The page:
North American blastomycosis; Gilchrist’s disease
Blastomycosis is a rare fungal infection caused by inhaling a fungus (Blastomyces dermatitidis), which is found in wood and soil.
Causes, incidence, and risk factors
Blastomycosis occurs most often in people living in the south-central and midwestern US and Canada. Exposure to soil is the key risk factor. The disease usually affects people with compromised immune systems, such as people with HIV or organ transplant recipients.
Men are more likely to be affected than women. Lung infection may produce no symptoms, but when the infection is widespread, skin lesions or bone lesions may appear and the urogenital system (bladder, kidney, prostate, testes) may be affected.
The incidence of blastomycosis is 1-2 out of every 100,000 people in geographic areas where blastomycosis occurs most frequently. It is even less common outside those areas.
- Cough (the sputum may be brown or bloody)
- Shortness of breath
- General discomfort, uneasiness, or ill-feeling (malaise)
- Unintentional weight loss
- Joint stiffness and joint pain
- Muscular stiffness and pain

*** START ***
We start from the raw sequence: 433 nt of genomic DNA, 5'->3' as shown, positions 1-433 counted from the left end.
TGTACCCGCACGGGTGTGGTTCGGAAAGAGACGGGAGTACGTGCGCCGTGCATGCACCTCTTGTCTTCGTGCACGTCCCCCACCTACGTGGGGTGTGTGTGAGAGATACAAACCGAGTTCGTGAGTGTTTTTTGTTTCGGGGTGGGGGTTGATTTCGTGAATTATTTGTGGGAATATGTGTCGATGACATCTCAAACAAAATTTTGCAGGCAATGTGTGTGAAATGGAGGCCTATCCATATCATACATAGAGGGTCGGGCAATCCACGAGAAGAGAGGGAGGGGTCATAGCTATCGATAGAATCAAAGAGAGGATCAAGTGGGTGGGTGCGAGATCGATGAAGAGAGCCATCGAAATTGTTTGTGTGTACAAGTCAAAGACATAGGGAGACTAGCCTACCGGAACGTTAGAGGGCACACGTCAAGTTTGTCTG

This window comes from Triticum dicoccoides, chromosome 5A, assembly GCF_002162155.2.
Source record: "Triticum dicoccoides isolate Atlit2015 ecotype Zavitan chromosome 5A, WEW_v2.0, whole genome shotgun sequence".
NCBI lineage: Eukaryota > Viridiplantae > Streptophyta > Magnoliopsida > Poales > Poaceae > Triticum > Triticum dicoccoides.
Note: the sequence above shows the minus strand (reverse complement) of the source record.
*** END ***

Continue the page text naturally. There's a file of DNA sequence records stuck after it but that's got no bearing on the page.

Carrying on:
- Skin lesions
- Chest pain
Signs and tests
- History of residence in relevant geographical area
- Chest x-ray (may show nodules or pneumonia with cavities)
- Tissue biopsy
- Skin biopsy
- Sputum culture and special stains
Though not all blastomycosis infection in the lungs requires antibiotics, when the disease has spread outside of the lungs or become severe in the lungs, amphotericin B, itraconazole, or other antifungal agents may be prescribed. Periodic follow-up is recommended to detect any recurrence of the disease.
Patients with limited skin lesions and relatively mild lung involvement usually recover completely. Untreated, more severe disease is progressive and can lead to death.
- Large abscesses
- Relapse or disease recurrence
- Unpleasant side effects to drugs such as amphotericin B
Calling your health care provider
Call your health care provider if symptoms suggesting blastomycosis occur.
Avoiding travel to areas where the disorder occurs will prevent exposure, but this is not practical for most people. Although other prevention is unknown, the disorder is rare except in people who are immunosuppressed.
by Simon D. Mitin, M.D.
All ArmMed Media material is provided for information only and is neither advice nor a substitute for proper medical care. Consult a qualified healthcare professional who understands your particular history for individual concerns.